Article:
Last year Kevin McCloud visited Dharavi, one of the slums of Mumbai, to make a Channel 4 documentary. The documentary was largely a positive take on a life that most of us in the west would instinctively think of as hopeless and depressing. I found it very inspiring. I was blown away by the strong sense of community, their creative use of resources and the fact that crime is almost non-existent there. Despite the unsanitary conditions, kids were going off to school in pristine uniforms. Being occupied with daily challenges as well as having tight social bonds seemed to keep the residents of Dharavi purposeful and happy – perhaps more so than many of us in the western world. I was left feeling amazed at the resilience of the human spirit. It actually seems like we do well with a bit of hardship sometimes.

Some religions sharply define good and bad and have strict moral codes. Like most Unitarians and liberals I have always found this difficult. Sufis in the 13th century found this difficult too. Reza Aslan says in chapter 8 of his book “No God But God”: “The Sufi knows no dualities, only unity. There is no good and evil, no light and dark; there is only God.”

He goes on to describe how these particular Sufis felt that religious rituals and lifestyle restrictions were dry and soulless, so they went over to the “dark” side and engaged in forbidden practices, hedonistic and sensual experiences, in order to fully comprehend the ecstasy of God. I can certainly relate to the idea that when you try to exclude from your life everything that could be considered bad, you end up feeling rather indifferent and dissatisfied. In my own experience, leaving conservative religions behind has always resulted in suddenly feeling that I could see the world in colour again. I felt as these Sufis did that I needed the fullness of life with all its richness of contrast in order to see God.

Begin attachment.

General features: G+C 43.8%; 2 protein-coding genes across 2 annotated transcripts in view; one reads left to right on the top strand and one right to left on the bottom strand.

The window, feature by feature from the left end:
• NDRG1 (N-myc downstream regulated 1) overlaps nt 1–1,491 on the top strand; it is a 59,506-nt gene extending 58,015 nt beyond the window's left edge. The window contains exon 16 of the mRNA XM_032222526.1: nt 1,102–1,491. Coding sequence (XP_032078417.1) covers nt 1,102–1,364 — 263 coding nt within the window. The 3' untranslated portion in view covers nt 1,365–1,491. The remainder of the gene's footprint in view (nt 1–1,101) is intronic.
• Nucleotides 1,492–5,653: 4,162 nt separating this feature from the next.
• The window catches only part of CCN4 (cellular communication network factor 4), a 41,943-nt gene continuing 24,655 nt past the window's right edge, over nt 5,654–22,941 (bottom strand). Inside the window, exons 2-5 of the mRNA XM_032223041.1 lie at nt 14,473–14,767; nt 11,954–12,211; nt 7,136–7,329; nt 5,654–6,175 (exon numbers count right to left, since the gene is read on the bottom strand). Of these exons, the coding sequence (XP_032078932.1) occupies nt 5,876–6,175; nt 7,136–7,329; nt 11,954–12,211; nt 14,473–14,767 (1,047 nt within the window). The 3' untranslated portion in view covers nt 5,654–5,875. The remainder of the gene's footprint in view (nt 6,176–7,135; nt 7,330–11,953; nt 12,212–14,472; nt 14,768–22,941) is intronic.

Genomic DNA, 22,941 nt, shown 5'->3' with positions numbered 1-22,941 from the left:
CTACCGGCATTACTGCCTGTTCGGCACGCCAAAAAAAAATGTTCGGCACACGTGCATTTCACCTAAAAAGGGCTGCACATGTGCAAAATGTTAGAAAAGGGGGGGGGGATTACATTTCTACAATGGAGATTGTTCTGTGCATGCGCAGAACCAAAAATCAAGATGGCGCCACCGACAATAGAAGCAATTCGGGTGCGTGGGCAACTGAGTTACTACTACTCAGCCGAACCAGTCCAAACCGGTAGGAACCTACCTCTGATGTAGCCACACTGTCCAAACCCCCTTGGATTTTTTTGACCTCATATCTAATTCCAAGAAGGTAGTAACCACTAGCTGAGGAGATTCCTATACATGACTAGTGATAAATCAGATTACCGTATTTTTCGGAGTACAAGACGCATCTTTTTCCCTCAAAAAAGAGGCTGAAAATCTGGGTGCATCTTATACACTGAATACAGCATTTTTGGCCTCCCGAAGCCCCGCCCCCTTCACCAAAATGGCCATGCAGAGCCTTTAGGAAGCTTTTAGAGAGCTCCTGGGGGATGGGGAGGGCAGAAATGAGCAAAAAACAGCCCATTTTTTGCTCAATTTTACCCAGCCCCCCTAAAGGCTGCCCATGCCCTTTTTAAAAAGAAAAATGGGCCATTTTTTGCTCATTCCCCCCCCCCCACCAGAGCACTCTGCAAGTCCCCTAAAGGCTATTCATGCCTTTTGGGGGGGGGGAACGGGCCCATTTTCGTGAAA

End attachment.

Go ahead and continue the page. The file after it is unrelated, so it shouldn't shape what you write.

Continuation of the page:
It seems to me that “good” and “bad” are just subjective labels we put on things depending on how we feel about them at the time, and while these labels may be an important part of our language, they are not absolutes. If we make them absolutes, we perhaps miss some of the subtlety and beauty of life.

If goodness can be a flexible concept that can be updated as we go along, we are compelled to respect each other’s perspectives on it. What I think is best is only what seems right to me – and this can change. For me, honouring the darkness means bringing an open mind to it. If nothing else, the changing of winter into spring or night into day, is all the sweeter because of the contrast. I may not have faith in a God testing me only as far as I can bear, but I have faith in the strength of people. We have collectively adapted to every environment on this planet, from scorching desert to icy tundra. Our history has honed us into beings that thrive on adversity. I take comfort in this.

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This entry was posted in absolute goodness, God, personal reflection, philosophy, science, spiritual, suffering, Unitarian. Bookmark the permalink.

7 Responses to Honouring the darkness

  1. sanil says:

    Wow, this is great. And good job being brave and sharing it with the church! I still get uncomfortable doing that. 🙂

  2. Anon says:

    What is your belief about the Devil?

    • Sarah says:

      Along with the idea of a god probably came the idea of a devil. Life and the world are full of opposites, so even God had to have an opposite.

  3. susanne430 says:

    **Very beautifully written!** We have different conclusions, but I found a lot here I could identify with and I really enjoyed this. Thanks for sharing!

  4. Becky says:

    Really enjoyed this post.